- Matt Gillespie, M.A., RP, C.C.C.,
Have you ever been driving somewhere, along a route you’ve travelled a hundred times before, and suddenly you realize you’ve been driving on autopilot and have no recollection of the last few minutes? Or maybe you’re munching on popcorn while watching a movie, and suddenly look down to find you’ve eaten the entire bag without realizing it? Or been in the middle of a conversation while browsing the internet and realize that your conversational partner is waiting for the answer to a question you hadn’t even realized they’d asked?
It can be really difficult to fully focus on what we’re doing, especially if we’ve performed that task, like driving home from work, eating popcorn, or engaging in casual chit-chat, countless times before. While we’re driving, we might be reflecting on our day, planning out what to do later on that night or over the weekend, thinking about friends or family, or any number of other things going on in our lives. Riveted by the movie we’re watching, we’ve shoved handfuls of popcorn into our mouths without taking the time to enjoy the snack. While talking with a friend, something might catch our eye on our phone, and we decide, perhaps unconsciously, that it is more interesting that the conversation we’re having. These slips in attention happen to everyone, and we often accept this as part of living in the 21st century, where we constantly have an abundance of stress to deal with, information to process, media to consume.
However, we have a finite capacity for mental processing available to us. When we multi-task, we inevitably invest focus towards one task at the cost of focusing on another. This is where our autopilot clicks into gear, and we perform our daily tasks by rote memorization and muscle memory while directing our attention elsewhere, to things we deem as more important. While this may seem a means to increase our performance and productivity and to squeeze as much enjoyment into our day as possible, it becomes counterproductive, because we are not allowing ourselves to become immersed in, or fully experience, what we are doing. Furthermore, when we try and focus on too many things, or tackle too many goals at once, we develop stress, tension, and anxiety, and put ourselves at risk of becoming overwhelmed or burnt out.
Enter Mindfulness. Based in Eastern meditation philosophies, mindfulness has garnered considerable attention worldwide as an effective practice for relaxation and stress management. Additionally, research has shown mindfulness meditation to be significantly effective in managing pain, treating insomnia, helping with weight loss, regulating emotion, improving memory, and treating addiction, among a host of other uses. It has even been associated with neurological and functional changes in the brain.
The premise is simple: Mindfulness requires us to maintain a focused, non-judgmental awareness of our present circumstances and activity. Let’s break that down. In order to maintain focus on what we are doing or experiencing, we have to allow ourselves to become immersed in it, without trying to direct our focus to other matters. This allows us to experience things in a more complex, complete way. Thinking back to this morning, can you remember the texture of the soap or body wash you used in the shower? The temperature and pressure of the water? The scent of steam in the air? The coarseness or softness of the towel you dried off with? Chances are, you were focusing on other things, not allowing yourself to fully focus on the task of taking a shower, and therefore you didn’t notice the subtle details of this everyday routine, or fully gain the benefits of the action.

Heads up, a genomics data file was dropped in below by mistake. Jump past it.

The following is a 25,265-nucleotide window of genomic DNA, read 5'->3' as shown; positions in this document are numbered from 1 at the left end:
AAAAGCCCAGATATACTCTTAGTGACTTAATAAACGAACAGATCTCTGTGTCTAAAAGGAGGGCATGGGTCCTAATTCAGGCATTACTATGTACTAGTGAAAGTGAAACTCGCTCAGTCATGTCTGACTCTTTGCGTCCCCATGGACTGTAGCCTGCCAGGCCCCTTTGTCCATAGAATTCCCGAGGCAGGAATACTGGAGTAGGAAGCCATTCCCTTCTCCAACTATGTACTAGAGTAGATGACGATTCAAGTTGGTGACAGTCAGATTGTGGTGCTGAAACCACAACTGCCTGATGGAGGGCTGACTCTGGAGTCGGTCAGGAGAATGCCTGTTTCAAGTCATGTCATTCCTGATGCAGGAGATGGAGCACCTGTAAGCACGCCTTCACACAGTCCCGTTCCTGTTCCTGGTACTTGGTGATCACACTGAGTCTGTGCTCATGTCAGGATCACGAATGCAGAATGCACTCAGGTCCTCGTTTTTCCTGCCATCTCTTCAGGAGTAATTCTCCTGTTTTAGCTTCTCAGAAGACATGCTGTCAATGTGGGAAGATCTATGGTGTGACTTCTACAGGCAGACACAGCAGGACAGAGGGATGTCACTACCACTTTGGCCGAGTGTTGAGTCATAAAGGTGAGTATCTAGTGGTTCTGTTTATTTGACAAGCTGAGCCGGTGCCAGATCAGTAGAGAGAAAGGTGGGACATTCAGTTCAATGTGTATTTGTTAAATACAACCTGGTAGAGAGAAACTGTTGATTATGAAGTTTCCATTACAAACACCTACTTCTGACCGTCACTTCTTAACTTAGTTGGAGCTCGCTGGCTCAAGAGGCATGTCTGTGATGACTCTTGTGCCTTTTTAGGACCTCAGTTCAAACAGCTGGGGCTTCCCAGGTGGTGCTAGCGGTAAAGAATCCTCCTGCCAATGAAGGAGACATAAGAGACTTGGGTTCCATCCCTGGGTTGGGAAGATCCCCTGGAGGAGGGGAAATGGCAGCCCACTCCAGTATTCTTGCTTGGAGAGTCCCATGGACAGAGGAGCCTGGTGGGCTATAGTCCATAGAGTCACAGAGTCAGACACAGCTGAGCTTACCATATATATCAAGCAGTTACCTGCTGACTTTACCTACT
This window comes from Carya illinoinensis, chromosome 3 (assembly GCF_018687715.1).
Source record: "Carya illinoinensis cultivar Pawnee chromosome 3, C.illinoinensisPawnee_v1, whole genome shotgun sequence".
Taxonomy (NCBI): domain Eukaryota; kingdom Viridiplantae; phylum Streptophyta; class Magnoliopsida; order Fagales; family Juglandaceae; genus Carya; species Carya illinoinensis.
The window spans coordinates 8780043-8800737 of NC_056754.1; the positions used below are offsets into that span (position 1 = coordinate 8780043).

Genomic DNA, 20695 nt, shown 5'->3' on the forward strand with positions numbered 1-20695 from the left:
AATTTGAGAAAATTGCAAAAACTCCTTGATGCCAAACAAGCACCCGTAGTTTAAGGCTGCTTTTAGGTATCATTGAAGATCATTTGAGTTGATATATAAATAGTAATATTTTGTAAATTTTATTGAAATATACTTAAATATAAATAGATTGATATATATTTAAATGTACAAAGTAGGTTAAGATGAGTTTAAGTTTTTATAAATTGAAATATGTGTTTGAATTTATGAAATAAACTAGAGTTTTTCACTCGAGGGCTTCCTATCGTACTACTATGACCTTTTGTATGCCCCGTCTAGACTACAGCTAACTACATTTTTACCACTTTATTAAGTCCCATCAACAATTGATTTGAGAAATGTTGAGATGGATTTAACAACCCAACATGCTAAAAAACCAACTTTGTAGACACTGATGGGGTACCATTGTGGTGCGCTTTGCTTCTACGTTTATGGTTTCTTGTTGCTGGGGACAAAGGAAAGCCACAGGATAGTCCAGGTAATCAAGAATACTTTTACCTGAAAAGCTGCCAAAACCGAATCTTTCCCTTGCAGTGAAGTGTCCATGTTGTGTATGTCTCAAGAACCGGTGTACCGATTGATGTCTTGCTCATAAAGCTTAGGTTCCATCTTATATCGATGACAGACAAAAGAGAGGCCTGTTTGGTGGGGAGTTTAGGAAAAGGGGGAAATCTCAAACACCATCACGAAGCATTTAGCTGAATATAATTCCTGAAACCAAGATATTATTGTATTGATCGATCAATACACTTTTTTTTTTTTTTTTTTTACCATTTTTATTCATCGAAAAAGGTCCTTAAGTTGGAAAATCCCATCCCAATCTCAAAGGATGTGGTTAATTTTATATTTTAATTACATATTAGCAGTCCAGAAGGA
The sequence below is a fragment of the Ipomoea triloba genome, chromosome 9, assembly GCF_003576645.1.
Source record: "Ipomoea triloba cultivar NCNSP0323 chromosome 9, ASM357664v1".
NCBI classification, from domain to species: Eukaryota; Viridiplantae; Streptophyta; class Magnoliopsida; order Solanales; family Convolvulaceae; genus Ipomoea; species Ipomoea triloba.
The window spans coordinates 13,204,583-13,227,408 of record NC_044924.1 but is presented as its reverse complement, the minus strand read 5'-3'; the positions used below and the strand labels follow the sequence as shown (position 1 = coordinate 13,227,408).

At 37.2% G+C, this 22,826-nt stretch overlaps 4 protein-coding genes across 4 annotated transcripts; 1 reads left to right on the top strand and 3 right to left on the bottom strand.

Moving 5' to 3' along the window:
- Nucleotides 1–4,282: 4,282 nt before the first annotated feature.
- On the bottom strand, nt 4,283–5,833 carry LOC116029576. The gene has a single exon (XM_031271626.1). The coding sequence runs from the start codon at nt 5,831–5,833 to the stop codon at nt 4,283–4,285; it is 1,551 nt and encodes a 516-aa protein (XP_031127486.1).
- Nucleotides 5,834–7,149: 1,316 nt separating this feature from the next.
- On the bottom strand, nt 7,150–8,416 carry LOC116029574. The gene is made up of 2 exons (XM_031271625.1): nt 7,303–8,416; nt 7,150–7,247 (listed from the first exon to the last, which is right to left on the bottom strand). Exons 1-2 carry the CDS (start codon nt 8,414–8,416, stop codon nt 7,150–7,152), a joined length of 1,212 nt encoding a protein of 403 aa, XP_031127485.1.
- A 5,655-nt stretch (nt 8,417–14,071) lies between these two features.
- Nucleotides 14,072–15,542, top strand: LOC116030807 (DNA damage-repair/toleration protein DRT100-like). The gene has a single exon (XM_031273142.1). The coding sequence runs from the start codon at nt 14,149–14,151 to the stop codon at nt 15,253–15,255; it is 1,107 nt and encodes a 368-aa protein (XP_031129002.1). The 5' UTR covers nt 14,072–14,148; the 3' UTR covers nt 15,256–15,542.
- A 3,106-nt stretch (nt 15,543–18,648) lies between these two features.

Next we have to incorporate the non-judgmental component. Every moment of every day, we make judgments and assessments, which allow us to make decisions; it has long been a means of survival, an evolutionary mechanism. We might judge a situation to feel unsafe, a sensation to be unpleasant, a lecture to be boring, the sounds of distant construction to be irritating. When we make these judgments, they inform our opinions, and therefore colour our experience. However, what was once a means of survival (i.e. sabre-toothed tigers are dangerous, we should avoid them) has become an automatic thought process that leads to stress and anxiety (i.e. my back hurts, it is unbearable, I can’t focus on anything else, this is extremely frustrating, I am so stressed). With mindfulness, the idea is to not let ourselves become affected by these judgments, but to experience what we are feeling in calm, accepting way. By practicing this non-judgmental focus, we can notice things about ourselves and our environment without immediately labelling them as bad or negative, and therefore we do not give the sensations or feelings as much power to negatively affect us. What is happening is not necessarily bad or good, it is simply happening, and we are allowing ourselves to experience it.
Try this as a mindful activity: the next time you have a snack, whether it consists of grapes, a cookie, toast, a granola bar, whatever you decide to munch on, take a few minutes to immerse yourself in the experience as if you’ve never had that food before. Try to notice something about the snack that you have never paid attention to or noticed before, such as the texture, the firmness, the different tastes, the feeling of it in your mouth. You might be surprised by the wealth of information you can gather about something as simple as a grape, just from allowing yourself to experience the simple action of eating. Just think, what else might we be missing in our present while we’re busy focusing on other things?